|Publication number||US4535039 A|
|Application number||US 06/555,983|
|Publication date||Aug 13, 1985|
|Filing date||Nov 29, 1983|
|Priority date||Dec 4, 1982|
|Also published as||DE3244900A1, EP0111237A2, EP0111237A3|
|Publication number||06555983, 555983, US 4535039 A, US 4535039A, US-A-4535039, US4535039 A, US4535039A|
|Inventors||Herbert Naarmann, Gernot Kohler|
|Original Assignee||Basf Aktiengesellschaft|
|Export Citation||BiBTeX, EndNote, RefMan|
|Patent Citations (11), Non-Patent Citations (1), Referenced by (17), Classifications (10), Legal Events (4)|
|External Links: USPTO, USPTO Assignment, Espacenet|
--(Redox).sub.r --(X.sup.1 ═X.sup.2).sub.s --(Redox)--Y.sup.1 --(VII)
The present invention relates to batteries or electrochemical stores, in particular secondary cells, where the active material of the cathode and/or anode consists of one or more electrically conductive and electrochemically oxidizable and/or reducible polymers. The novel batteries and electrochemical stores have a high energy density and power density and excellent stability coupled with low weight.
U.S. Pat. No. 2,831,045 and German Published Application DAS No. 1,035,227 describe primary and secondary cells which contain electron-exchange resins (redox polymers) as the electrode material. Redox polymers found to be useful in this context are vinylhydroquionone polymers and hydroquinone-containing polycondensates, for example those obtained from phenol, formaldehyde and hydroquinone. Since these redox polymers themselves are not electrically conductive, when they are used as electrode material they have to be employed together with an electrically conductive substance, eg. graphite or metal duct. Such battery systems cannot be satisfactorily reproduced (cf. H. G. Cassidy and K. A. Kun, Oxidation-reduction polymers (redox polymers), Polymer Rev., vol. 11 (1965), Interscience Publishers, pages 255 and 256).
U.S. Pat. No. 3,660,163 discloses primary batteries containing a lithium anode, an organic iodine charge-transfer complex as the cathode, and lithium iodide as the electrolyte. The cathode material employed according to the stated patent, eg. poly(vinylpyridinium) iodide, is likewise electrically non-conductive, and this greatly reduces the capacity of these batteries. Moreover, these batteries are not rechargeable.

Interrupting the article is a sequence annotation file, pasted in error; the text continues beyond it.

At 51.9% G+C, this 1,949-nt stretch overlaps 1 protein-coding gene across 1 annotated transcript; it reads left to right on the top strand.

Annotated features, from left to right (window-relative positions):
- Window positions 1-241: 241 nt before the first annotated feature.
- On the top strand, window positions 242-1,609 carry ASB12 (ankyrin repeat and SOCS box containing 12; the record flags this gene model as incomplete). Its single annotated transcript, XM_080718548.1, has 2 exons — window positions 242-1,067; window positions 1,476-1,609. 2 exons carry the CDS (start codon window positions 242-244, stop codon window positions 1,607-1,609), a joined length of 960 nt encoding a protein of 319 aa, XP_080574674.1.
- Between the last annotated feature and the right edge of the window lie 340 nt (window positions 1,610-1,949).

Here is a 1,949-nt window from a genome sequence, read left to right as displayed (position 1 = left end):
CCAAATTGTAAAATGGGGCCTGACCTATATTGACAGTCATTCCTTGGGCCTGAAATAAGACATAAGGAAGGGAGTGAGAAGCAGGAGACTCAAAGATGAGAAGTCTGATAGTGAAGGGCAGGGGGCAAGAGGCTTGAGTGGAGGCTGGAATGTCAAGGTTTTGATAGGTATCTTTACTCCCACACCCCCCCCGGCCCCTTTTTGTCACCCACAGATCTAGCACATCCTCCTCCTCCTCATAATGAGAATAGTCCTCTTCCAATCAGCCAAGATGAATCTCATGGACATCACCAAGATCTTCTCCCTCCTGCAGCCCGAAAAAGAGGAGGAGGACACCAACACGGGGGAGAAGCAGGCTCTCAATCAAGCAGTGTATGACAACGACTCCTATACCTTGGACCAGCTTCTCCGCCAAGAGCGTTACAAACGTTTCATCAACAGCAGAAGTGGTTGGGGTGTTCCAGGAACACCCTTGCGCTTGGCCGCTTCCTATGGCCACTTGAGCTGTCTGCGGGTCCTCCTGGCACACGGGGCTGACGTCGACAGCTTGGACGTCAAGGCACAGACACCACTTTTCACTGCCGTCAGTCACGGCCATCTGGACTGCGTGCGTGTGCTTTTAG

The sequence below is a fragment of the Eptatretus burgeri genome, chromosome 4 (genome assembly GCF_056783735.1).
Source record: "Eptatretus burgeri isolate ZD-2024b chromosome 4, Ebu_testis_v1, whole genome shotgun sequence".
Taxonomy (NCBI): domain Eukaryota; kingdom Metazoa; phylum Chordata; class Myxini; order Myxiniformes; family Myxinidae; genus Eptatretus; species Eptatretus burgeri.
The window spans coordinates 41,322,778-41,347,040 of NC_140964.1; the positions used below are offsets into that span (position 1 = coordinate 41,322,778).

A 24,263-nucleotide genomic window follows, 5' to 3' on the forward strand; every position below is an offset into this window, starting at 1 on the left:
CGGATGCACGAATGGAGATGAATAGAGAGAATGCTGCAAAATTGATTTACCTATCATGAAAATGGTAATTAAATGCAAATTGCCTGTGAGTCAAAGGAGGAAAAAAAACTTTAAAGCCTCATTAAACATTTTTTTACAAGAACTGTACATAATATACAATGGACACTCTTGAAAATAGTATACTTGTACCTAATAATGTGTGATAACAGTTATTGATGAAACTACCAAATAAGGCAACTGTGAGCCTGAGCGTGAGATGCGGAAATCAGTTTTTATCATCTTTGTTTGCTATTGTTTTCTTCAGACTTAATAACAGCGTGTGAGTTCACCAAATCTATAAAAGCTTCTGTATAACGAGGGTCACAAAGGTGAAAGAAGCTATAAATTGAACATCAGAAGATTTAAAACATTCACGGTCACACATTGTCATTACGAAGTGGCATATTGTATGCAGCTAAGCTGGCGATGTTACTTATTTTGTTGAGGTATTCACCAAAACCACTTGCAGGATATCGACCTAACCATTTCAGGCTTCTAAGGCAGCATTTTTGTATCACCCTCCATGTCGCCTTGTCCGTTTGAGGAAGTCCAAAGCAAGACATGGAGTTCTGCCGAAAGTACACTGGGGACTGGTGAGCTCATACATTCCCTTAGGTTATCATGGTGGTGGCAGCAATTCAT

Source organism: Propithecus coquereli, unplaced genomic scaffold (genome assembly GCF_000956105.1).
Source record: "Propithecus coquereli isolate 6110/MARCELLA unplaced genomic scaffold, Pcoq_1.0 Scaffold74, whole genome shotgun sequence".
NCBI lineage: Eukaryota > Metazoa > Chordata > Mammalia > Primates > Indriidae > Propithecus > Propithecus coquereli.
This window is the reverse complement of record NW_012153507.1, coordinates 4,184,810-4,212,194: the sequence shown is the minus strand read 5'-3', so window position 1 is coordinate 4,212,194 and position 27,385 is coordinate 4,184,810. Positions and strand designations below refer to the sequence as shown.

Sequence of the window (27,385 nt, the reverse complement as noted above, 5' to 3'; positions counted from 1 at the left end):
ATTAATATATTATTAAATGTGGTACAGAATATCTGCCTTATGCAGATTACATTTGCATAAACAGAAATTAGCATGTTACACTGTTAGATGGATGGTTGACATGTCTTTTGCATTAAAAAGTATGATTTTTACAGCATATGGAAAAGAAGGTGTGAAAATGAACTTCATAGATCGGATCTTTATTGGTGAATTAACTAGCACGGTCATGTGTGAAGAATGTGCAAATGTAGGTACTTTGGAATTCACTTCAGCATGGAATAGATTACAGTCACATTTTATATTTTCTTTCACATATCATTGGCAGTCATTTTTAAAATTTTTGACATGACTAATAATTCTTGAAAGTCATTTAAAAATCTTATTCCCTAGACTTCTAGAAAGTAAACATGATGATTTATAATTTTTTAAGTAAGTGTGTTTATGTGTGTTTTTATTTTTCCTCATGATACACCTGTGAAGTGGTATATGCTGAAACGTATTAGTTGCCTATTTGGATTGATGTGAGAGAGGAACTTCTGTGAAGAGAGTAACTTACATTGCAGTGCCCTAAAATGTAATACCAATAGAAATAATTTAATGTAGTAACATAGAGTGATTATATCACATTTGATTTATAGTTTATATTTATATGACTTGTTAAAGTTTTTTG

Light-weight batteries which have a high energy density and power density and contain, as the active material of the cathode and/or anode, electrically highly conductive p- or n-doped conjugated polymers have also been disclosed (cf. European Laid-Open Applications Nos. 36,118, 49,970 and 50,441). The conjugated polymers, among which the polyacetylenes should be particularly singled out, can be subjected to reversible electrochemical doping and dedoping, and possess various degrees of oxidation depending on the degree of doping. However, it has been found that barriers of this type still do not completely satisfy all the requirements made with respect to batteries.
It is an object of the present invention to provide novel light-weight batteries or electrochemical stores which are based on electrochemically oxidizable and/or reducible polymers, have a high energy density and power density, possess the disadvantages of the conventional batteries of this type only to a small extent, if at all, are easy to produce and to handle, employ the conventional electrolyte systems and, in particular, have good reproducibility, high stability and a long cycle life. The novel batteries should have a high capacity coupled with a very low tendency to self-discharge.
We have found that this object is achieved, in accordance with the invention, by a battery in which the active material of the cathode and/or anode consists of one or more electrically conductive polymers which have an electrical conductivity greater than 10-2 Ohm-1 cm-1 and contain electrochemically oxidizable and/or reducible redox groups which have a defined structure and are capable of forming two or more stable oxidation states which preferably are reversibly interconvertible.
The present invention accordingly relates to batteries or electrochemical stores comprising one or more cathode, one or more anodes and one or more media for current transport within the batteries or electrochemical stores, wherein the active material of the cathode and/or anode consists of one or more electrically conductive polymers which have an electrical conductivity greater than 10-2 Ohm-1 cm-1 and contain electrochemically oxidizable and/or reducible redox groups which have a defined structure and are capable of forming two or more stable oxidation states which preferably are reversibly interconvertible.
The present invention furthermore relates to specific embodiments of these batteries or electrochemical stores, as described in detail below.